Campral (Acamprosate) is an alcohol anti-addiction medicineused to reduce alcohol cravings in alcohol addicts who have completed medical detox or alcohol detox. It has shown to reduce cravings by restoring the balance in certain neurotransmitter pathways that have been altered due to alcohol addiction. Campral helps to control the systems in the brain responsible for relaxation and energy in order to keep them in balance.
This alcohol anti-addiction medicine is sometimes utilized at Enterhealth, because many of our patients have developed a tolerance to alcohol, modifying the systems in their brains. Campral serves to alleviate certain alcohol withdrawal symptoms, such as irritability, insomnia, and difficulty concentrating, while decreasing cravings and the chances of alcohol addiction relapse. Campral reestablishes a normal balance between control systems in the brain to help patients restore calm, handle stress more effectively, and focus better with a decreased desire for alcohol.
Campral (Acamprosate) has been a widely used alcohol anti-addiction medicine in Europe since the late 1980s and was approved by the U.S. Food and Drug Administration in 2004 to treat alcohol dependence and addiction in the United States. The precise cellular target of Campral is unknown, but it appears to decrease cravings primarily by restoring the balance in certain neurotransmitter pathways, most likely GABA and Glutamate.
The GABA neurotransmitter system in the brain is responsible for helping you relax, while the Glutamate neurotransmitter system causes you to get energized. When anyone drinks alcohol, it stimulates the GABA system in your brain and you become sedated and relax. At the same time the Glutamate system is suppressed. When the alcohol wears off, your excitatory system “rebounds” and you feel more irritable, agitated, and may find it difficult to sleep. Because alcohol addiction results in the development of alcohol tolerance, modifying the GABA/Glutamate systems, more alcohol must be consumed to achieve the desired results. Then when the alcohol wears off, the Glutamate system has become somewhat “turbocharged” resulting in quite severe addiction withdrawal symptoms in many cases. Alcohol anti-addiction medicine is required to reconstruct a state of balance within the systems of the brain.
Many patients go through medical or alcohol detox to alleviate withdrawal symptoms. Even after a few days of alcohol withdrawal the GABA/Glutamate systems are in a state of imbalance. Taking Campral on a daily basis seems to restore the normal balance of the GABA/Glutamate interaction. Consequently, alcohol addiction patients on Campral report that after the first 4-6 weeks of being on it, they begin to feel calmer, are able to handle stress and concentrate more effectively, as well as having decreased alcohol cravings.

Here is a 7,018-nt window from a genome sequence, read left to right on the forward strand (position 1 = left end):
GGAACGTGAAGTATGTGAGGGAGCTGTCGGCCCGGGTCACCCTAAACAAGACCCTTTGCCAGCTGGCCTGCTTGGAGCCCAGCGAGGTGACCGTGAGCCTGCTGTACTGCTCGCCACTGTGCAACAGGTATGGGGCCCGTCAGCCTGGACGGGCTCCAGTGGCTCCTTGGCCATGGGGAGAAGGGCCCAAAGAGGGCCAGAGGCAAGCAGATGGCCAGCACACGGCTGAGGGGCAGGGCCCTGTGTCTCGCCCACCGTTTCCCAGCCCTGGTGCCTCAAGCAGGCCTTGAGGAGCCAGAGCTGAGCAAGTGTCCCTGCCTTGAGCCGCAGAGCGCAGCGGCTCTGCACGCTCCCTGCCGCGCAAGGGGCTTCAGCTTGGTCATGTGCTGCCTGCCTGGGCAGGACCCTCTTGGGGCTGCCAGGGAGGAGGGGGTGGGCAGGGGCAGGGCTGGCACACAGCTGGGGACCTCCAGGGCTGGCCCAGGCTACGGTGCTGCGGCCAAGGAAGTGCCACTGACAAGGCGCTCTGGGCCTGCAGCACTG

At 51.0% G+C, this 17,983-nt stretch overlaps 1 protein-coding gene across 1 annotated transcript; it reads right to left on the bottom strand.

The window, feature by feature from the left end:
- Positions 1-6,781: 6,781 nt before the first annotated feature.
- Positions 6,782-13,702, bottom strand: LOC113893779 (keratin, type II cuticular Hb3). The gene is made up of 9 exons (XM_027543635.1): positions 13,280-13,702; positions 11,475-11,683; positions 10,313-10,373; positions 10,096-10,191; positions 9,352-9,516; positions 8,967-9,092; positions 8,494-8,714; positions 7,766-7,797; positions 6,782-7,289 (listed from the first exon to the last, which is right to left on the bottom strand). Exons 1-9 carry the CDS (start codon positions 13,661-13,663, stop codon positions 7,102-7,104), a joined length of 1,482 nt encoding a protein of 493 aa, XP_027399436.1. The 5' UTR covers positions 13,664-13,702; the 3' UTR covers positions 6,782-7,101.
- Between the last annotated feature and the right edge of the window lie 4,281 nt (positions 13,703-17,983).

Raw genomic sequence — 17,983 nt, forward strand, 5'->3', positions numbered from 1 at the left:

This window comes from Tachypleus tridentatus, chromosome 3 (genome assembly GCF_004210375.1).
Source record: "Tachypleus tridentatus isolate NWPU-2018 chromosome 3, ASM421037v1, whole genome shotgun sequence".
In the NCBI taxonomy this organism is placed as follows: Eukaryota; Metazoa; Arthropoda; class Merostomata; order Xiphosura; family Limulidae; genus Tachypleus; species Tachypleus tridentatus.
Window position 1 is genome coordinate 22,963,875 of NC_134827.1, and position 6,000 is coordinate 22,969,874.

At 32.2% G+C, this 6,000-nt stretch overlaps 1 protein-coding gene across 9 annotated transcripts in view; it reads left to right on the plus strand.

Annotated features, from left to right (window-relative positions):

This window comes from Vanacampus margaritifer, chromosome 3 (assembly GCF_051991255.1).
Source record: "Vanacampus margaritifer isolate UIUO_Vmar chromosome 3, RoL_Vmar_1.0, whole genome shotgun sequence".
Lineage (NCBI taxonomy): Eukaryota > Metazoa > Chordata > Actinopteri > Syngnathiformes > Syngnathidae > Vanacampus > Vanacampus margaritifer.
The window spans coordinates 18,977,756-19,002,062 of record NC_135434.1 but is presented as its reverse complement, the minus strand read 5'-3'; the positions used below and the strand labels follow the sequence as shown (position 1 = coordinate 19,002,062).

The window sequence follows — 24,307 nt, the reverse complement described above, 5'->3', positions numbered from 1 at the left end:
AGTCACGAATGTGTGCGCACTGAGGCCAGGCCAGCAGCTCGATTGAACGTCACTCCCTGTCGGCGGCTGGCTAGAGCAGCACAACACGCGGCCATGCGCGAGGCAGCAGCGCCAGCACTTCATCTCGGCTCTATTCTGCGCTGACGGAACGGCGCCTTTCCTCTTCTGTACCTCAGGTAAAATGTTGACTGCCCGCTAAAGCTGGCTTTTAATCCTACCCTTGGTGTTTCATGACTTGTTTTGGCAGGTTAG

Because these significant improvements take at least a month to begin to appear, some patients have a tendency to stop the anti-addiction medication prematurely. Also, when the positive effects appear, they usually develop slowly over 2-4 weeks and so there is no overt, pronounced effect. Those suffering from alcohol addiction can expect the effects to be significantly more noticeable 4-6 weeks after starting Campral.
Campral (Acamprosate) – Dosage & Effects when using the Alcohol Anti-Addiction Medicine
Campral is an alcohol anti-addiction medicine that is not well absorbed by your gastro-intestinal tract. In fact, only 10% of each pill is absorbed. So, in order to get the 200mg/day of Campral into your blood stream that you need to begin to heal your GABA/Glutamate systems, you need to take six tablets per day (1998 mg) in order for the medication to work. Alcohol addiction patients usually take 2 Campral tablets, three times a day,for the first two weeks and then change to 3 tablets, twice a day.
Fortunately, the side effects of Campral, like Vivitrol, are minimal. The most common side effect is diarrhea, although quite infrequent, especially after the first 1-3 days of taking Campral. If diarrhea does occur, over-the-counter medications, such as Imodium, are very effective. Other even less common side effects are nausea, itching, and intestinal gas. Also, Campral, like Vivitrol, does not interact with other anti-addiction medicines, so it can be added to just about any current medication regimen without concern.
Most patients stay on Campral for at least a year and then, depending on their alcohol addiction recovery progress, they and their physician may consider discontinuing alcohol anti-addiction medicines. Fourteen out of sixteen controlled clinical trials in European countries have demonstrated evidence for its effectiveness, showing that acamprosate-treated patients have a significantly greater rate of alcohol addiction treatment completion, time to first drink, and abstinence rates than alcohol addiction patients treated with placebo.
Enterhealth’s medically driven alcohol addiction treatment and drug rehabilitation treatment offers personalized residential and outpatient programs in Texas, uniquely suited to where you are in your recovery journey.
Call Enterhealth 24/7 at 800.388.4601 or email us at firstname.lastname@example.org for more information. Don’t just get clean/sober. Get well.